Spain's economic rescue squad takes power
Spain swore in a new conservative government Thursday, hailed as an economic rescue squad to roll out urgent reforms.
Prime Minister Mariano Rajoy named 13 loyal disciples to his cabinet, with a former executive of the ruined US bank Lehman Brothers, Luis de Guindos, in the key post of economy minister.
The 13 swore loyalty to King Juan Carlos in a televised ceremony at his Zarzuela palace on Thursday morning and were then due to disperse to their new ministries.
De Guindos and the other ministers, with notable backgrounds in economic and European affairs, must spearhead efforts to get five million unemployed back to work and reassure investors that Spain is not a weak link in the eurozone.
"The government team Mariano Rajoy has chosen is consistent with Spain's urgent needs... employment and the need to generate international confidence in the midst of this dramatic panorama," said Antonio Nunez of IESE business school in Madrid.
De Guindos, 51, was Lehman Brothers' executive chairman for Spain and Portugal from 2006 until its collapse in 2008, which heralded the start of the worst of the global financial crisis.
He "might lack in credibility because of his position as former president of Lehman Brothers Spain," but the former junior economy minister has "ample experience in the government", IESE said in an analysis.
Leading centre-left daily El Pais saw De Guindos as a technocrat in "a government of friends and loyalists" of Rajoy.
Financial daily El Economista said Rajoy was "looking for reliability and experience, counting on a technical team of liberal tendencies" economically.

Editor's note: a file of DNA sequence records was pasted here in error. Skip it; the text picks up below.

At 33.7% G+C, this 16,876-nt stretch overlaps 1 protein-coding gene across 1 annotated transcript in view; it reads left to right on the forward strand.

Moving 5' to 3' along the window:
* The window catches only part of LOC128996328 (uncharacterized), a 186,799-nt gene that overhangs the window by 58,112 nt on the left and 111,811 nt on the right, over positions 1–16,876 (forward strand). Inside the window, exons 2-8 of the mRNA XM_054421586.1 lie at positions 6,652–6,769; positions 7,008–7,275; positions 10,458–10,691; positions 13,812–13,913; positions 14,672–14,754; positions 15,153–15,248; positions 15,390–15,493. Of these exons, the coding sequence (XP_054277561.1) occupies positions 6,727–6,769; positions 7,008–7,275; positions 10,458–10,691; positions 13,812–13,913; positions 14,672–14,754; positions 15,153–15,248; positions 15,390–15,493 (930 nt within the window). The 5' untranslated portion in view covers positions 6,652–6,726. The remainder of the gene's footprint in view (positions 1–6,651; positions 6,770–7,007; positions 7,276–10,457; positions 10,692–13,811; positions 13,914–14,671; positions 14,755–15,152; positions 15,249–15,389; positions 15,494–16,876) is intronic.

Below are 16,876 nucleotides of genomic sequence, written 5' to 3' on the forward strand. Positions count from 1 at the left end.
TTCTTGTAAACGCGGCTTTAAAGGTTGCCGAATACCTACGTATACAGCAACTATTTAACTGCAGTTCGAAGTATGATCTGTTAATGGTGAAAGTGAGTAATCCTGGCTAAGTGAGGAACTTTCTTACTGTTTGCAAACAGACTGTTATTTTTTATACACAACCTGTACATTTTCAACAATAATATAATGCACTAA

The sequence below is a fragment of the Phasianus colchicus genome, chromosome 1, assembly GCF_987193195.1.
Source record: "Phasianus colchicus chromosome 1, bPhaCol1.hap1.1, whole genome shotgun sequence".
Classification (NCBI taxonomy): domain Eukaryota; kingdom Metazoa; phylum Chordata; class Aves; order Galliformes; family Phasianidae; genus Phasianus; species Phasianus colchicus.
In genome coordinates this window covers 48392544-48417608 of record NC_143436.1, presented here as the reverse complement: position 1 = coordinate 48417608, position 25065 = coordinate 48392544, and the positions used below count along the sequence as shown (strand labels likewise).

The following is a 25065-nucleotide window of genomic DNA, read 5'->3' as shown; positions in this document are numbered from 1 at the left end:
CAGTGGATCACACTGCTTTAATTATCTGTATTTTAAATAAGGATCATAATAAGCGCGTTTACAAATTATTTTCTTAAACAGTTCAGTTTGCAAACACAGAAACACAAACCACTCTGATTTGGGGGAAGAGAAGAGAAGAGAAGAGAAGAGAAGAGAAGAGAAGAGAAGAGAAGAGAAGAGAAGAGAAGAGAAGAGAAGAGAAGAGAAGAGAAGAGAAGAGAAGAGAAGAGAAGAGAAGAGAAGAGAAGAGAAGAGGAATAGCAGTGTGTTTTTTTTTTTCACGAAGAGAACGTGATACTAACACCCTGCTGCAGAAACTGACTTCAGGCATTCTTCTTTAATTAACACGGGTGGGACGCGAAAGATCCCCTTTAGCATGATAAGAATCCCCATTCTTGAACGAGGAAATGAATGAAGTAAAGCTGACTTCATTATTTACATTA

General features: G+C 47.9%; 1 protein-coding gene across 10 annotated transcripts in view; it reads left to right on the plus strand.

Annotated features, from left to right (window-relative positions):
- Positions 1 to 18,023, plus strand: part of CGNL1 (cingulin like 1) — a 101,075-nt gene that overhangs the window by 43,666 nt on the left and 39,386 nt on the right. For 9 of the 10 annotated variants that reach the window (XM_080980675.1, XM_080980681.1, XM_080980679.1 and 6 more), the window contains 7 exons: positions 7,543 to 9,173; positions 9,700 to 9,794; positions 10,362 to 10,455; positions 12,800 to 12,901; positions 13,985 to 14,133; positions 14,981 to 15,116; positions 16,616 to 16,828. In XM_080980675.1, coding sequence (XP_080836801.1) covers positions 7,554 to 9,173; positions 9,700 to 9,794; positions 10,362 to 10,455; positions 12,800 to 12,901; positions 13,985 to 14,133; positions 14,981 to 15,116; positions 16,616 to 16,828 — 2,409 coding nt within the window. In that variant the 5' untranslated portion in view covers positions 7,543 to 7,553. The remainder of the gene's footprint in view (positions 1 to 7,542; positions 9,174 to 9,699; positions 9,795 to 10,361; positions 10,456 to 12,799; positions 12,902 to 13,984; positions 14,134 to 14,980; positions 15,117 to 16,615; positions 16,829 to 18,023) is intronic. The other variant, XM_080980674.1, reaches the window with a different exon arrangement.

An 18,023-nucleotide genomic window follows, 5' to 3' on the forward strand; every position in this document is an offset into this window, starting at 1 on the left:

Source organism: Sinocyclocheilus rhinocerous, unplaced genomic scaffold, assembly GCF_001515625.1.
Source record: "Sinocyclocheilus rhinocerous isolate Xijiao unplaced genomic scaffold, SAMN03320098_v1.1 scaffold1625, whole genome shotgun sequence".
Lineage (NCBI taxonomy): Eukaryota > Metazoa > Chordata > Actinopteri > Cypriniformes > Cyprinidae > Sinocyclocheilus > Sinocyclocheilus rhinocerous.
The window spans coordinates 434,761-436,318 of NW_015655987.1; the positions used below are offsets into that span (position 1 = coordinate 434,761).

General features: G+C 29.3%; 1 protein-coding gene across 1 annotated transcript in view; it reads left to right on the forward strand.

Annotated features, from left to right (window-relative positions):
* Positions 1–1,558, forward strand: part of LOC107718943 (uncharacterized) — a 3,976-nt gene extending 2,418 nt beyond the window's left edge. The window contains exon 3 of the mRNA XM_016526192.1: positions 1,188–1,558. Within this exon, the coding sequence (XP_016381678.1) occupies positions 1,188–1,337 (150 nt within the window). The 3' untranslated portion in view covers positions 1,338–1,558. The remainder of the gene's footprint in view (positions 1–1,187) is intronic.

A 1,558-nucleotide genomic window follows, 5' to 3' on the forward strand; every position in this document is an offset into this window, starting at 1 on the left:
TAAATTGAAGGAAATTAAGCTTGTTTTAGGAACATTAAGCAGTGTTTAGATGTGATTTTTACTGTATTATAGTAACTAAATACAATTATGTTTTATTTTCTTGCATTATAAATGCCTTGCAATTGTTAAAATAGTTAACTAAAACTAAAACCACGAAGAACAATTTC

Economics professor Cristobal Montoro takes charge of the Treasury, notably tasked with helping to tighten spending by Spain's regional authorities to cut the overall deficit, a major concern for financial markets.
With unemployment at 21.5 percent and warnings of a fresh recession looming, Rajoy has vowed to pass rapid budgetary, labour and banking reforms.
He has promised to deepen the spending cuts that have already hit hospitals and schools in some regions and have brought thousands on to the streets in protest.
The new leader also wants Spain to take an strong role alongside other countries in efforts to stabilise the eurozone, shaken in recent months by market fears over the debts of certain members.
His new Foreign Minister Jose Manuel Garcia Margallo, 67, is a member of the European Parliament, as was Agriculture Minister Miguel Arias.
One of four women in the cabinet and its youngest member, 40-year-old Soraya Saenz de Santamaria, accumulated three posts: deputy prime minister, government spokeswoman and minister for relations with parliament.
The right-leaning newspaper El Mundo said she had assumed "unprecedented power".
Rajoy has said he will slash Spain's deficit by 16.5 billion ($21.7 billion) in 2012, through sweeping cuts, with only pensions escaping the knife.
Rajoy has vowed to stick to Spain's targets to cut the deficit to 4.4 percent of gross domestic product in 2012 and 3.0 percent -- the EU limit -- in 2013.
As well as Spain's budget deficit, he must also solve its huge unemployment problem and has vowed to clean up its banks.
Conservative daily ABC warned the task ahead would be arduous.
"It is a government prepared for an unprecedented crisis and which, with a smaller budget than any other, must apply the most thankless policies ever," the paper said.
© 2011 AFP